This function must accept a filename as a parameter (“*.txt”) and successfully read and store the data. The data is to be stored in a collection variable named tallyData.

In this application, the player has to actually generate a Dice Tally Table first, then save the data before the data can be loaded. Therefore, data validation and suitable error messages will be important.

You may also be required to manipulate the string data, using appropriate string methods when displaying it.

Task 4: Generate and Display a Dice Tally Table

Your next task is generate a random Dice Table, and display the final result as a concatenated or formatted string.

Create a function called generateTable() and call it from the runMenu() function, when [3] Generate a Dice Tally Table is selected.

This function must return a concatenated or formatted string using input from the player (answering two questions to set the parameters) and using the answers to generate contents of the table. Note: the number of rolls is multiplied by 10.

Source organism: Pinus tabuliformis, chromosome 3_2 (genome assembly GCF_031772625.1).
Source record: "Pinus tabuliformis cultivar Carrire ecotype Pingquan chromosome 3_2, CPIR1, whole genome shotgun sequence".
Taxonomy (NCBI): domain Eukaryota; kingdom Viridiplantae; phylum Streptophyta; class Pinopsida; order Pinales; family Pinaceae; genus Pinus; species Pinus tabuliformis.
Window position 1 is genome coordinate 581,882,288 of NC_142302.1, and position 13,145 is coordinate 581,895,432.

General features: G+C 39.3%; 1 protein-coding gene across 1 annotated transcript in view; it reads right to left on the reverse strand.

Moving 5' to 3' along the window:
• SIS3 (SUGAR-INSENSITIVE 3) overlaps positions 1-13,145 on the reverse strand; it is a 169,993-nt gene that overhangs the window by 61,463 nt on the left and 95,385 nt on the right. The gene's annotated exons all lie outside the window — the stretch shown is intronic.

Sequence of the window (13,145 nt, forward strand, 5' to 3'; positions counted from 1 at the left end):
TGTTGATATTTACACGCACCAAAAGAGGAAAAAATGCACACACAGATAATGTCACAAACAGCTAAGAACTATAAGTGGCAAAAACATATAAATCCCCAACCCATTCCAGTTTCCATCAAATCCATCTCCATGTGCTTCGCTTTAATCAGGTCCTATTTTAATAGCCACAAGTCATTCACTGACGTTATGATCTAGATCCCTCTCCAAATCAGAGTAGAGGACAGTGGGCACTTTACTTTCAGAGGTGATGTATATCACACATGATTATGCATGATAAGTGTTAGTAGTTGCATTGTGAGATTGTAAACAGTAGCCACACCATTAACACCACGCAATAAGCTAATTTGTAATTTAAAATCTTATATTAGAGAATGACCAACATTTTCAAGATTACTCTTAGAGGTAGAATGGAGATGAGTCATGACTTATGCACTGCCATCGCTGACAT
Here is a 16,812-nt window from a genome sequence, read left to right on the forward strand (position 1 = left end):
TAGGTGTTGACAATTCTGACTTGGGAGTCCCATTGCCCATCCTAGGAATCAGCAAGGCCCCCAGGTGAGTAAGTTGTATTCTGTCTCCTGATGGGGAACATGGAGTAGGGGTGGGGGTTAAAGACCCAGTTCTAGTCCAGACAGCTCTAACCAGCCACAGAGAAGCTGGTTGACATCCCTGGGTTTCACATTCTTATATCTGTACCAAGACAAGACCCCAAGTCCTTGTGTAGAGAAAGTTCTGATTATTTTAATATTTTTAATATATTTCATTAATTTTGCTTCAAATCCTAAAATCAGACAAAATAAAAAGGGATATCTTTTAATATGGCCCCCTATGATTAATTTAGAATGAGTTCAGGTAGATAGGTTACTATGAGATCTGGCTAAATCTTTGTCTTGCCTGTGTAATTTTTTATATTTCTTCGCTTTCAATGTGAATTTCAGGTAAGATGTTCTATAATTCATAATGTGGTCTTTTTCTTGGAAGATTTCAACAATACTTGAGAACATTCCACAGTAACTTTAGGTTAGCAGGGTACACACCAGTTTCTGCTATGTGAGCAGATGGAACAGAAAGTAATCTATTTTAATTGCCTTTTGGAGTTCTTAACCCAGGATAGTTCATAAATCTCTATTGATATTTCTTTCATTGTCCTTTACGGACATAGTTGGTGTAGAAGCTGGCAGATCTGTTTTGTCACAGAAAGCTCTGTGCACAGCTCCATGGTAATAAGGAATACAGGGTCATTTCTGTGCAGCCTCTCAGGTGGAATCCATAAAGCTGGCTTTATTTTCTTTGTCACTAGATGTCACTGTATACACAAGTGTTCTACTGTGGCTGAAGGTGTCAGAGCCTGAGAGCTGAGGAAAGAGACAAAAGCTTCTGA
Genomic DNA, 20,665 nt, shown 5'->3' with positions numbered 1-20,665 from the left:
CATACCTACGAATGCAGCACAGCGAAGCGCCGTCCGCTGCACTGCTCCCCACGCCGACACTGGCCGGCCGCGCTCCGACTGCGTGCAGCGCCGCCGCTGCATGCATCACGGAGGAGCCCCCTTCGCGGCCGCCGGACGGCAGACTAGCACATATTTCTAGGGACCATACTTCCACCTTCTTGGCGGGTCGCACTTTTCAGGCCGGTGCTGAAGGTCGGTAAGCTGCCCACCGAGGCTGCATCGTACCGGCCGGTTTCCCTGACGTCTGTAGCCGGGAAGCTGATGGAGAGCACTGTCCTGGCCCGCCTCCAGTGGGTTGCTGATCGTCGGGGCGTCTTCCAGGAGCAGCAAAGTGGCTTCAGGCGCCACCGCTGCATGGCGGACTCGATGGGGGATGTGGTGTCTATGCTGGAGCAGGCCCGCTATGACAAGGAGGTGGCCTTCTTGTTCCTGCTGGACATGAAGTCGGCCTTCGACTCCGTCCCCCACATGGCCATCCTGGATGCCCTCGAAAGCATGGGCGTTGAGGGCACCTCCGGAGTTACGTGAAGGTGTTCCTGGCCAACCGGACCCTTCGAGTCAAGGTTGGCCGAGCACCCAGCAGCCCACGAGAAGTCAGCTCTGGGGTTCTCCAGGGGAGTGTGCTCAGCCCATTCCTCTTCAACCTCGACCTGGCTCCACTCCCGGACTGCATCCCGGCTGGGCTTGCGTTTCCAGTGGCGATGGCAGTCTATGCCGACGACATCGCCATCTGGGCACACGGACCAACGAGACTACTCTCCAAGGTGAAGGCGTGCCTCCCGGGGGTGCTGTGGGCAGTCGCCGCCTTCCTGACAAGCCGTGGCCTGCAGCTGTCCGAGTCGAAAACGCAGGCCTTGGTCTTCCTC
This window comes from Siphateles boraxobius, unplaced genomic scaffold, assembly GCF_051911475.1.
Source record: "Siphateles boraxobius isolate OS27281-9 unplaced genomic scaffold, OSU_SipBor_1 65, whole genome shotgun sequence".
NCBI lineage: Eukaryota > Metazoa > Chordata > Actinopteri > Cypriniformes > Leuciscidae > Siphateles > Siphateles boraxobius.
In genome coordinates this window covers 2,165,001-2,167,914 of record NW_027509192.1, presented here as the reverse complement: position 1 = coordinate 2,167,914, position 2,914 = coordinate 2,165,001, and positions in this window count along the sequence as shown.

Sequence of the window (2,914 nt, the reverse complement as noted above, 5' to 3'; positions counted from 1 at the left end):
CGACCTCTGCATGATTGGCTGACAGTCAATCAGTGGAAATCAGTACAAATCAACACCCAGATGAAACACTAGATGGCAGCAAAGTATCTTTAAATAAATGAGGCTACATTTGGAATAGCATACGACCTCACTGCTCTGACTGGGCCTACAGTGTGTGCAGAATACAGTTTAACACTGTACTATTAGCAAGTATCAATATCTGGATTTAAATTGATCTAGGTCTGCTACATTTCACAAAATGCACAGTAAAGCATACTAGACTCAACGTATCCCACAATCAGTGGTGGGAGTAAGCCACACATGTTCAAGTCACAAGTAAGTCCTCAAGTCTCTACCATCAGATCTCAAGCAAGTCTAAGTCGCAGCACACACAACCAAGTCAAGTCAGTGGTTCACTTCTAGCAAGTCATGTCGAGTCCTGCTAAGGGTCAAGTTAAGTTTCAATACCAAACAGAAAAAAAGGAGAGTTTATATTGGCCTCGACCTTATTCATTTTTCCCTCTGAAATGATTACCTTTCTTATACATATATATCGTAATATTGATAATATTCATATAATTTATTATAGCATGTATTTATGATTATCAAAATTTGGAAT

You will need to apply a number of different string manipulation techniques to achieve the desired result. Think through the process carefully before you start to write your code. Hint: work it out using pen and paper first using one die.

Ensure that the collection variable (tallyResults) has content before trying to select each element, to stop the program from crashing.

This variable must be reusable, so also think of ways in which to reset the data so that any subsequent Tables generated are not contaminated by old data.

Note: when rolling 2 dice the 1 value is impossible to roll so ensure your output display demonstrates this.

You can break this function into smaller sub-functions, if you find this will make the coding easier for you. Your marks will not be effected either way.

See screen shot for an example of the required output.

Task 5: Save a Dice Table to a File
Your next task is to save a Dice Table to a file, called “savedTallyData.txt”. In this task you must:

 display the last generated Dice Table  ask the user if they want to save it

Foundations of C++ Assignment 1 – Task-Oriented Project

 if so, add it to any existing data in the file  if not, do nothing

 return to the menu when the task is complete
Use the screen shot as a guide for your display and input request.